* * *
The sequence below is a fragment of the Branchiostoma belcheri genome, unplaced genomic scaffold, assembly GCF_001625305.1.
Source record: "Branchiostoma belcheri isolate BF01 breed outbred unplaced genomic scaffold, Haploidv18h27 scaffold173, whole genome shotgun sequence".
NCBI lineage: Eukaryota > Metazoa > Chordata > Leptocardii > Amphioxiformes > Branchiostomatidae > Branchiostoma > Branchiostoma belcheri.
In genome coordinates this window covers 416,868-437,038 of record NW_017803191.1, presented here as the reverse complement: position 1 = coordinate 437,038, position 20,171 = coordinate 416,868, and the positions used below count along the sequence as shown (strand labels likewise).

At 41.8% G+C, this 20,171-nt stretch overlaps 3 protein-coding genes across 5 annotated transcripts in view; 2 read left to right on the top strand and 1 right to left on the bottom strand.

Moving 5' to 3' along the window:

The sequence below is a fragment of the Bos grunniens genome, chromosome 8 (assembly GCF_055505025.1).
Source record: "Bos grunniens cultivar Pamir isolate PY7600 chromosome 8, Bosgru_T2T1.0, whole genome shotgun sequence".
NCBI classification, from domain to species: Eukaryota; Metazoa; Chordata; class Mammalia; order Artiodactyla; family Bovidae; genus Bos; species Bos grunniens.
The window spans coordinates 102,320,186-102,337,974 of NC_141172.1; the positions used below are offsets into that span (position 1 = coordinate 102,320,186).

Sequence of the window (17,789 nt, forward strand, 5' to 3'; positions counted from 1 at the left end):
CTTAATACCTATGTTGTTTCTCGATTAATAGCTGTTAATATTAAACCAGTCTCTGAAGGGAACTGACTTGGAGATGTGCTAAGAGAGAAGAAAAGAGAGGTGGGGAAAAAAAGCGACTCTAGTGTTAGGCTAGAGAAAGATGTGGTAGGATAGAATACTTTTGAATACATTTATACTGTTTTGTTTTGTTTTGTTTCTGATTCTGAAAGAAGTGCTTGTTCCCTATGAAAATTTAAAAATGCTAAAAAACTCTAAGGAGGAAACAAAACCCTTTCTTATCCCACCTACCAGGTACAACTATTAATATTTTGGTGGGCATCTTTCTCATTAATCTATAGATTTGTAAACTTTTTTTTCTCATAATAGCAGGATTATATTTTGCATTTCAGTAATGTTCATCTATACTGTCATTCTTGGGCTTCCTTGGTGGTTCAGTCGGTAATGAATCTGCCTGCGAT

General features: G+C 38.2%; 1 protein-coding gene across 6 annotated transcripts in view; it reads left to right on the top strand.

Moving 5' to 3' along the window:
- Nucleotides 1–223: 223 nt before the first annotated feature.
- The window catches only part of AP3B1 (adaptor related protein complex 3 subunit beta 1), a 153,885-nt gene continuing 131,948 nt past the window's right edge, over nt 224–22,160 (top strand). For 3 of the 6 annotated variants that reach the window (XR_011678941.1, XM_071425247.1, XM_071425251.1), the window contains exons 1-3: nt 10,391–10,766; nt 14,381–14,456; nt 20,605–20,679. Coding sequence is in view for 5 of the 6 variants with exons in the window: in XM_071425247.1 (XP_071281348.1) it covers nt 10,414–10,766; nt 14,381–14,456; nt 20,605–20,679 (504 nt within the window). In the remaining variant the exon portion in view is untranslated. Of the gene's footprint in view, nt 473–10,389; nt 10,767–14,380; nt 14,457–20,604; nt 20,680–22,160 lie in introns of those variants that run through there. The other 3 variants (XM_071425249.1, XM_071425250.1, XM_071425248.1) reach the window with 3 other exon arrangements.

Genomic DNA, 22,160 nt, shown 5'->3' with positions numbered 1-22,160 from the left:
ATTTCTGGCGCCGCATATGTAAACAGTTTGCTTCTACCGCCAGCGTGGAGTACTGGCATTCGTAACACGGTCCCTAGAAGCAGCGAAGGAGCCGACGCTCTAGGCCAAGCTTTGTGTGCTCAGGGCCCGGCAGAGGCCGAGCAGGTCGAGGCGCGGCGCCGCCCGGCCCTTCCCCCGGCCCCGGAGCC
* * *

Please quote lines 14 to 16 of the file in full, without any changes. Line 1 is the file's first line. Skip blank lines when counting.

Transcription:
Moving 5' to 3' along the window:
- Nucleotides 1–223: 223 nt before the first annotated feature.
- The window catches only part of AP3B1 (adaptor related protein complex 3 subunit beta 1), a 153,885-nt gene continuing 131,948 nt past the window's right edge, over nt 224–22,160 (top strand). For 3 of the 6 annotated variants that reach the window (XR_011678941.1, XM_071425247.1, XM_071425251.1), the window contains exons 1-3: nt 10,391–10,766; nt 14,381–14,456; nt 20,605–20,679. Coding sequence is in view for 5 of the 6 variants with exons in the window: in XM_071425247.1 (XP_071281348.1) it covers nt 10,414–10,766; nt 14,381–14,456; nt 20,605–20,679 (504 nt within the window). In the remaining variant the exon portion in view is untranslated. Of the gene's footprint in view, nt 473–10,389; nt 10,767–14,380; nt 14,457–20,604; nt 20,680–22,160 lie in introns of those variants that run through there. The other 3 variants (XM_071425249.1, XM_071425250.1, XM_071425248.1) reach the window with 3 other exon arrangements.